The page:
You have probably gotten the same message via email, but in case you missed it or deleted it without reading it, you might want to read it. Many of us use Facebook for publicizing our blogs. This will stop the day after tomorrow. You can return to what I used to do: copy and paste your link into Facebook, especially if you have a fair number of followers on Facebook as I do. I already disconnected it from Publicize. I’ll probably manually post pieces as I see fit. I guess we will all have to make our own choices about this.
We wanted to update you about an upcoming change Facebook is introducing to their platform, and which affects how you may share posts from your website to your Facebook account.
Starting August 1, 2018, third-party tools can no longer share posts automatically to Facebook Profiles. This includes Publicize, the WordPress.com tool that connects your site to major social media platforms (like Twitter, LinkedIn, and Facebook).
Will this affect your ability to share content on Facebook? It depends. If you’ve connected a Facebook Profile to your site, then yes: Publicize will no longer be able to share your posts to Facebook. On the other hand, nothing will change if you keep a Facebook Page connected to your site — all your content should still appear directly on Facebook via Publicize. (Not sure what the difference is between a Page and a Profile? Here’s Facebook’s explanation.) You can review and change your social sharing settings by heading to My Site(s) → Sharing on WordPress.com.
If you’ve previously connected a Facebook Profile to your WordPress.com site and still want your Facebook followers to see your posts, you have two options. First, you could go the manual route: once you publish a new post, copy its URL and share the link in a new Facebook post. The other option is to convert your Facebook Profile to a Page. This might not be the right solution for everyone, but it’s something to consider if your website focuses on your business, organization, or brand.
While Facebook says it is introducing this change to improve their platform and prevent the misuse of personal profiles, we believe that eliminating cross-posting from WordPress is another step back in Facebook’s support of the open web, especially since it affects people’s ability to interact with their network (unless they’re willing to pay for visibility) We know that this might cause a disruption in the way you and your Facebook followers interact, and if you’d like to share your concerns with Facebook, we urge you to head to their Help Community to speak out.
You can find plenty of information about this in the news almost every night. Multiple attempts by many governments to locate these guys and take them down are always underway. The problem is, there are a lot of them. Many are funded by the Russians and for all know, other hostile governments.
Does everyone think these guys hacked our election, then quit hacking?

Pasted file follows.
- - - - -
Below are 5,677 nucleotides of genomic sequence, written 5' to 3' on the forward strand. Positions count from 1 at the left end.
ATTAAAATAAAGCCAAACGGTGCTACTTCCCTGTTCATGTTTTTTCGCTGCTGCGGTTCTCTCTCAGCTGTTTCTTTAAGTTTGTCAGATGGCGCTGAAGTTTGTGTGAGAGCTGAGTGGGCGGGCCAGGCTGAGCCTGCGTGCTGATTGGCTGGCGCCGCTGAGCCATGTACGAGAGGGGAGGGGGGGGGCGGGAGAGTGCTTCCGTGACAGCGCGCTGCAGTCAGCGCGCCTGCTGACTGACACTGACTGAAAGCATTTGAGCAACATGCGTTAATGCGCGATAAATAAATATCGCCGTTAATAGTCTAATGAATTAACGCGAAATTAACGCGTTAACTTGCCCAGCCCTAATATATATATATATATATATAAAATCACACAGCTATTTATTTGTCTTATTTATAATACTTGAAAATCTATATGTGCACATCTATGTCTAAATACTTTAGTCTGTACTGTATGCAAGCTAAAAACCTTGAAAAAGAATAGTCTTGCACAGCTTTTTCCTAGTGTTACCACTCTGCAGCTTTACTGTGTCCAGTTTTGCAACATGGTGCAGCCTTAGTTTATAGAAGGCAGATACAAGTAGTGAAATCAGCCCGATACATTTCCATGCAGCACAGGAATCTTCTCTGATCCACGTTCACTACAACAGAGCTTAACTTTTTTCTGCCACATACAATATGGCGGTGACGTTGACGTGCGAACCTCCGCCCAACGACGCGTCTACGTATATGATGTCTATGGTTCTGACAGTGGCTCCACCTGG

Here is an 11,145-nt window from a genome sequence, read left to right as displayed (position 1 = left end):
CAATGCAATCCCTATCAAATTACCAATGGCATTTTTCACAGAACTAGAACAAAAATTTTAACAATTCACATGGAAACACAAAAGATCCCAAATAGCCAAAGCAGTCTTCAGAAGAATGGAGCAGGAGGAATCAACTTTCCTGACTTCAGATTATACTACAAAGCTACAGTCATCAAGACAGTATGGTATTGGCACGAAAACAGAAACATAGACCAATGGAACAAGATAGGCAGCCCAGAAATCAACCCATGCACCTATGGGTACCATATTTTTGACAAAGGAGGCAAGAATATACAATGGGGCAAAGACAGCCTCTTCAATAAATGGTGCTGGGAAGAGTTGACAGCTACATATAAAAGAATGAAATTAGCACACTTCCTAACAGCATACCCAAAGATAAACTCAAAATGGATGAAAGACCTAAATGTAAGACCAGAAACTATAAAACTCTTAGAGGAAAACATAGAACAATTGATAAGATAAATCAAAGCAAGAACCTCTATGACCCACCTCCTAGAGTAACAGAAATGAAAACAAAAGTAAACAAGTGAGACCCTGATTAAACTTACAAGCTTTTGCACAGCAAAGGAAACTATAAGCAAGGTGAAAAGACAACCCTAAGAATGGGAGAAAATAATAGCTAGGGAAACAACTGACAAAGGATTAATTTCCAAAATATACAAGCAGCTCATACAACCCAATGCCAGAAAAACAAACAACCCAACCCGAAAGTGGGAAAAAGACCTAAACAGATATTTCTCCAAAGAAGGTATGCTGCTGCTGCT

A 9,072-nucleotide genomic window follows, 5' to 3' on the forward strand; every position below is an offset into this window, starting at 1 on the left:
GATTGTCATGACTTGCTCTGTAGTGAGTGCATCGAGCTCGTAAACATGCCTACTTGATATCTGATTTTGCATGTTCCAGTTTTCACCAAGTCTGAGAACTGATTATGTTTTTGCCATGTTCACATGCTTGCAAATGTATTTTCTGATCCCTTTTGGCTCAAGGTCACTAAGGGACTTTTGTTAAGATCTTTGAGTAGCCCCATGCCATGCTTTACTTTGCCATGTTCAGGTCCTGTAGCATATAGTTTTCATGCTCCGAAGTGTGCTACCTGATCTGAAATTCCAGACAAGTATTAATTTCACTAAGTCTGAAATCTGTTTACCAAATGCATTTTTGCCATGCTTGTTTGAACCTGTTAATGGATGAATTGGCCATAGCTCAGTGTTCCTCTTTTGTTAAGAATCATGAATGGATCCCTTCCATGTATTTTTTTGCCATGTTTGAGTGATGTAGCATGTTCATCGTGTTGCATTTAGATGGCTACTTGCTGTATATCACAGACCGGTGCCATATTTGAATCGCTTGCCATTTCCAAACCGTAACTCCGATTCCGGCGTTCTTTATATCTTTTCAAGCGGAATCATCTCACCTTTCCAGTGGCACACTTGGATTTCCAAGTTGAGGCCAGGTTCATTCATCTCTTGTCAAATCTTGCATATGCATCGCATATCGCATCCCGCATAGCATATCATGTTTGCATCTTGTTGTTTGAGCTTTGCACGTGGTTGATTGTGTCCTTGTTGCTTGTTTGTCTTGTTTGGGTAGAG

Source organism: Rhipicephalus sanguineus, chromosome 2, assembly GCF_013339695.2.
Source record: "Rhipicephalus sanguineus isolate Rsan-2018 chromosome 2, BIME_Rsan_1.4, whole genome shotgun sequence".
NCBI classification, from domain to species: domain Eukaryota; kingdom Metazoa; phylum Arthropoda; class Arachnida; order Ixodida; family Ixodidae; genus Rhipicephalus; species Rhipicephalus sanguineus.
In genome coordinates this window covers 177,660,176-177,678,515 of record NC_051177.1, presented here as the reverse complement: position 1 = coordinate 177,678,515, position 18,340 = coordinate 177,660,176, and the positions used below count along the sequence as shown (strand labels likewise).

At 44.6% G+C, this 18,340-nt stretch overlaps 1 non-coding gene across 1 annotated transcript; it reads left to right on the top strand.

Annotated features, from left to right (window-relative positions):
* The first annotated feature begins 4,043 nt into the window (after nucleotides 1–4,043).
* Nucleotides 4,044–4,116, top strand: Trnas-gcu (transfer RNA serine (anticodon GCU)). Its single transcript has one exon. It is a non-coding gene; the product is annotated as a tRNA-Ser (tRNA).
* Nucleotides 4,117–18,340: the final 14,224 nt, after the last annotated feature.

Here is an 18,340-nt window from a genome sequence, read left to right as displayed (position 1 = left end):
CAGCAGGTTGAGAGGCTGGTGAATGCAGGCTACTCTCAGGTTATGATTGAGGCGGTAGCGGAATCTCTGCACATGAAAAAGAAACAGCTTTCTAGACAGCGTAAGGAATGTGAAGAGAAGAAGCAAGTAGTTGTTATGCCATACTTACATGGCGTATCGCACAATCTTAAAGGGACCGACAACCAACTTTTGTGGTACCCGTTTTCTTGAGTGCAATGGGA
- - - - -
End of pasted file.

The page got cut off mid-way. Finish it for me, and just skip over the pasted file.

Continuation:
They’ve hacked (that I know of): Equifax, Bank of America, Adobe, Lands End, Amazon, Facebook … and probably a lot more than that, but these I know about because they have all been in touch with me to warn me.
Forget about the dozens of television series that deal with this issue. If you read a newspaper or watch the news, the information is not exactly secret. The busting of these hacker rings has been major news for at least three years and probably longer, so if you’ve missed it … you should catch up. Hackers thrive on people who don’t understand what’s going on. That’s why they pick on the elderly so often.
Essentially, it all happened in one afternoon. Anyone whose identity has been stolen can understand how quickly your financial life can fall apart. Fortunately, that didn’t happen to me. I lost no money, although I had to spend $90 on a new router. I also spent a lot of time rebuilding my computer, but since I did it myself, it didn’t cost me anything.
Should credit card companies be more on the alert? Absolutely. They are pretty sharp even now. Far more alert than our so-called government who seem collectively helpless to fix this. I think they don’t want to fix it, but what do I know, right?
Anyone can call Experion, Equifax, or TransUnion and ask that they put your credit on alert. You can do this automatically on the phone and you only have to call one company who will alert the other two. If one of you has been hacked or think you might be in danger, you don’t have to wait until they have hacked your accounts before you deal with it.
Once you’ve set up an alert, all credit companies must contact you directly before granting credit in your name or changing your address, telephone number, email address, or password. I can’t even count the number of people who’ve been hacked on Facebook — had their accounts stolen. I think someone stole my Twitter account, but since I never used it, I didn’t know about it for weeks.